LOWELL -- City Manager Kevin Murphy is weighing financial sanctions against a city vendor who didn't cooperate in a Police Department internal affairs investigation that resulted in the reprimand of a veteran officer.
The vendor is Stuart's Automotive Inc., one of four firms that holds a lucrative towing contract with the city. Based on Congress Street, off Gorham Street, owner Kevin Stuart declined to comment when contacted by The Sun Wednesday.
But City Manager Kevin Murphy said he was "bothered" that a Stuart employee would not cooperate in the police department's investigation of veteran officer Dennis Moriarty. Murphy declined to discuss the matter in depth, but did confirm he is considering financial sanctions against Stuart.
"It bothered me that a firm that does business with the city would not cooperate with a police department investigation," said Murphy.
Police Superintendent William Taylor, who oversees the tow contracts, declined to comment.
On the morning of March 11, 2013, Moriarty he responded to the Gulf station at 185 Woburn St. for a call "initiated by a 911 call reporting an intoxicated man driving into the lot," according to a report by IA investigator Lt. Daniel Larocque.
That man was off-duty Andover police officer, Evan Robitaille. Last month, Robitaille, 32, of Groveland, was indicted by a Middlesex County grand jury on charges of misleading a police officer, operating under the influence -- alcohol, reckless operation of a motor vehicle and leaving the scene of property damage stemming from a hit-and-run crash on I-495 in Tewksbury that morning. He is scheduled to be arraigned May 12 in Middlesex Superior Court.
Moriarty, the president of the union that represents patrolmen, was charged with officer "misconduct" for his handling of the incident. Last year, he received a letter of reprimand from then-Interim Police Superintendent Deborah Friedl for violating two department procedures on tows and having an unauthorized civilian, Robitaille, in a police cruiser.
Despite his veteran status as Lowell police officer and having overseen many OUI investigations, Moriarty told investigators he was not aware of the regulation that states, "No member or employee of this department shall solicit or assist in any way for a towing service. All requests for a towing service shall be referred to the station." According to the report, Moriarty called Stuart on his private cell phone to request the tow.
Larocque wrote: "It can be understood that calling for a private tow is something that is done on a regular basis, but the fact that the tow operator was called directly by Officer Moriarty does give the appearance that something improper was being done. This investigation has not been able to locate enough evidence to prove that anything improper was done specifically to cover up an OUI accident by the responding officers as first thought prior to this investigation."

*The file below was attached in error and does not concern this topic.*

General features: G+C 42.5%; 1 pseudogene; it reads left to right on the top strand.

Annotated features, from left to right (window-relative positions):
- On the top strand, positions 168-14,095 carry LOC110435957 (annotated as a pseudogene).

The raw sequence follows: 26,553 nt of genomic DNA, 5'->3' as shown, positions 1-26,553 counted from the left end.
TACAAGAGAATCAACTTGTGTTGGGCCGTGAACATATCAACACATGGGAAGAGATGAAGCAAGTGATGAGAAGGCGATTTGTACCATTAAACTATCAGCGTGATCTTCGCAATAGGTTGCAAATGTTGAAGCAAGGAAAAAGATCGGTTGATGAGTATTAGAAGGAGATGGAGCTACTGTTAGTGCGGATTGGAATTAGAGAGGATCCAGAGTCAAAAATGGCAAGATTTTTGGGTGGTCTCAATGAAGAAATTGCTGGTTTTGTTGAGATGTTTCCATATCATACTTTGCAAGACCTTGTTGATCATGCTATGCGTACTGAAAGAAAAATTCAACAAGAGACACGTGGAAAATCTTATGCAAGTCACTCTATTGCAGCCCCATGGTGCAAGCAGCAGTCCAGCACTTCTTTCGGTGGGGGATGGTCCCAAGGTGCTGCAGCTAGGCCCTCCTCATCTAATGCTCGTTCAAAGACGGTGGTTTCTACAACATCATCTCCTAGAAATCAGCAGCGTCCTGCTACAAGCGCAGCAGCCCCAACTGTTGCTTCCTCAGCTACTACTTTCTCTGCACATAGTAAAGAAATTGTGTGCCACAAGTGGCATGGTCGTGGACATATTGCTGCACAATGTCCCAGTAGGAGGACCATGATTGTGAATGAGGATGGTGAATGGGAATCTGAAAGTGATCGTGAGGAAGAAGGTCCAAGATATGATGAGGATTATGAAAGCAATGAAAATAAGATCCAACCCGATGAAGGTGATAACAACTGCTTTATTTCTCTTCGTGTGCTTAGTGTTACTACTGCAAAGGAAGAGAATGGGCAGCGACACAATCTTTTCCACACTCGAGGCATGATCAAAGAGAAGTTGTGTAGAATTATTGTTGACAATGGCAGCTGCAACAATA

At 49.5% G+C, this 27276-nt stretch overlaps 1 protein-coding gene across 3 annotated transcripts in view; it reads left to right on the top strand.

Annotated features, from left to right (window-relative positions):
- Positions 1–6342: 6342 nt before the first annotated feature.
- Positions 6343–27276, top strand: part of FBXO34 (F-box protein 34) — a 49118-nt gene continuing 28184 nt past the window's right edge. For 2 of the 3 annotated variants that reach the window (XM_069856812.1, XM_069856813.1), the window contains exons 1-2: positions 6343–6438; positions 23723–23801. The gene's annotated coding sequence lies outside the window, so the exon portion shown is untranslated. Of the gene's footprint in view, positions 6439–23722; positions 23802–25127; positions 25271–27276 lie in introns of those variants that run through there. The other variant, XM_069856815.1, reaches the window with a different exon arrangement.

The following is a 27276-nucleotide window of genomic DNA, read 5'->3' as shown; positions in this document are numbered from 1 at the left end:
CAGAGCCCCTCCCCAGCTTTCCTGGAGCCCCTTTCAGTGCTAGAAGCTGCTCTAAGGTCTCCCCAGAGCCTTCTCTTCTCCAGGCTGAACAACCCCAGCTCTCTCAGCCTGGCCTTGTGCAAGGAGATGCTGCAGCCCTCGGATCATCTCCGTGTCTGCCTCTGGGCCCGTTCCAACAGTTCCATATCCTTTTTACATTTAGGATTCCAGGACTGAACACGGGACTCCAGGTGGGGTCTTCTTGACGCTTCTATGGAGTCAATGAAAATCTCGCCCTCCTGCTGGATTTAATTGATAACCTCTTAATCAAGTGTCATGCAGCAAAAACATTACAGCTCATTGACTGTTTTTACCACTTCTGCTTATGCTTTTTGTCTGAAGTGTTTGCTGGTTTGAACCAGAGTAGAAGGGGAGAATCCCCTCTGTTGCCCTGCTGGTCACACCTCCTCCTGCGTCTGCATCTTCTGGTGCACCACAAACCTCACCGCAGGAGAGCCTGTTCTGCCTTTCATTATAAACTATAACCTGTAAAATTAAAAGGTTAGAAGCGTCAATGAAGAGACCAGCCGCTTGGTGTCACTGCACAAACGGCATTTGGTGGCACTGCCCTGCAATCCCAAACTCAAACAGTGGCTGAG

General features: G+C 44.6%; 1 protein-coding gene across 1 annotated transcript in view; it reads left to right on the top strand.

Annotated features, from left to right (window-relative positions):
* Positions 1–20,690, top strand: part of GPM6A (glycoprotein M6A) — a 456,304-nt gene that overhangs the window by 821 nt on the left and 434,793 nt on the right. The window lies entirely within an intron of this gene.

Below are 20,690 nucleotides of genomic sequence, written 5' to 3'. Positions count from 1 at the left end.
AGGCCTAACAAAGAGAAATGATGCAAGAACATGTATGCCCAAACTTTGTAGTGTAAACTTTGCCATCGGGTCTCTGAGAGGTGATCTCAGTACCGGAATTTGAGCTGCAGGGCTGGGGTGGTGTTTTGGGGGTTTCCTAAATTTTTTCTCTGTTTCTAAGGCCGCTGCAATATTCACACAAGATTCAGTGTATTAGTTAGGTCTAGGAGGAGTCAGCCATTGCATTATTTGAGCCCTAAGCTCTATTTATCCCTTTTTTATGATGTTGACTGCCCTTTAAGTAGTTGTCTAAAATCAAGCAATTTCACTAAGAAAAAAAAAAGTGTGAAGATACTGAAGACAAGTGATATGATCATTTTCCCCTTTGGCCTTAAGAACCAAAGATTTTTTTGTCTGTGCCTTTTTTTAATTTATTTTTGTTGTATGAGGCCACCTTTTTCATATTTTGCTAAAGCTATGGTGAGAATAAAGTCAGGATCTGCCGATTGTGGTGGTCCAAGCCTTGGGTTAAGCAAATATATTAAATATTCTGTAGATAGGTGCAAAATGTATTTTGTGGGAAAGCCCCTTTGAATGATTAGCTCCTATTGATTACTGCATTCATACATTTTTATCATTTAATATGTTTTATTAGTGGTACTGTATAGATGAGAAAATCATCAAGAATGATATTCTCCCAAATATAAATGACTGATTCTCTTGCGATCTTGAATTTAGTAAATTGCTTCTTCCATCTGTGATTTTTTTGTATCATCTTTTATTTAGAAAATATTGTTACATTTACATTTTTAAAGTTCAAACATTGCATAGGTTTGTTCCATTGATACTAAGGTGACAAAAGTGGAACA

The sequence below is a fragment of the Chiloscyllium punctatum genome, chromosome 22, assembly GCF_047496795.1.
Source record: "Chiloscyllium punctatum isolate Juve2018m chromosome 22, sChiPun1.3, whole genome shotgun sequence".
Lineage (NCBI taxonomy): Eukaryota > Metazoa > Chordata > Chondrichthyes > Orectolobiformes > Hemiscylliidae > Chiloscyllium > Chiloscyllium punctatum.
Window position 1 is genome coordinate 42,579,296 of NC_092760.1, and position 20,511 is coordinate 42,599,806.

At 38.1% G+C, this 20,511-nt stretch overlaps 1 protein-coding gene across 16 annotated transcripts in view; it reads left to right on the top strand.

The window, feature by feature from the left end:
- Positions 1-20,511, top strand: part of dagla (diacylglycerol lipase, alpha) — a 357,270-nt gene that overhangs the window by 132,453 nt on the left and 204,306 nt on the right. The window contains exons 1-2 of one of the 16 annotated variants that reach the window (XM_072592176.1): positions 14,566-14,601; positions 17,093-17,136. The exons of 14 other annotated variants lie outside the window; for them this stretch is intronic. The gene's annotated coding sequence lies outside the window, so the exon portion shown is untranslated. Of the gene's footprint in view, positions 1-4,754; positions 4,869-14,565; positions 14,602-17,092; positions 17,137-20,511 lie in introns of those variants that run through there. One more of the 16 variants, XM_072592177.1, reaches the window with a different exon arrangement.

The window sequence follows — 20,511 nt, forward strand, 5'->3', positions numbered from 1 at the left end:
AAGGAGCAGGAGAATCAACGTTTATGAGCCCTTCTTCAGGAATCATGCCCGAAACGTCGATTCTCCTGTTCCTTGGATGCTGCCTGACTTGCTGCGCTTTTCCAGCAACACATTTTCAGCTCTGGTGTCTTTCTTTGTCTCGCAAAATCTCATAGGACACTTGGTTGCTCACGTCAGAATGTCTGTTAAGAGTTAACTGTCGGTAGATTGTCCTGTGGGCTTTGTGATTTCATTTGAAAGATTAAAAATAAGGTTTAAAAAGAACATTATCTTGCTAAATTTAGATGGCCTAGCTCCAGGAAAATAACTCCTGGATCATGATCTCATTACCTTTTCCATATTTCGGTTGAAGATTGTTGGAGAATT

But after attempting unsuccessfully several times to interview George Antiss, Stuart's employee who towed Robitaille's vehicle, Larocque wrote: "I find it troubling that a person in business with the City of Lowell, particular the police department would prevent another witness from being interviewed in a department internal investigation."
On at least one occasion, Stuart called the police station to cancel an interview Larocque had scheduled with Anstiss. In several other conversations between Larocque and Stuart, Stuart "kept using the phrase 'off the record.' I made it clear that out investigations were not 'off the record,'" Larocque wrote in his report.
Stuart's has also made a significant amount of money from the city on another contract. Prior to July 2011, Stuart's was one of 13 firms that withdrew bid specifications to repair police cruisers damaged in accidents. Stuart's was selected by the city because of the 13 firms, it was the only one that submitted a bid.
In the first year of the contract, the city paid Stuart's $75,000; in the second year, $74,906; and so far this year, the contract's third and last year, $45,000.
The current contract expires June 30. Purchasing Agent Michael Vaughn said he hopes more firms bid for the new contract.
Stuart is also seeking approvals from two city regulatory boards to move his business from its current site to a parcel he plans to purchase on Tanner Street. The Zoning Board of Appeals has already discussed the project. However, it needs approval from the Conservation Commission because development would occur within a 100-foot buffer zone of River Meadow Brook. The commission is scheduled to discuss the proposal May 14. Once the commission makes a decision, it will be up to the ZBA to either approve or reject the proposal.
Follow Scott on Twitter @cscottlowellsun.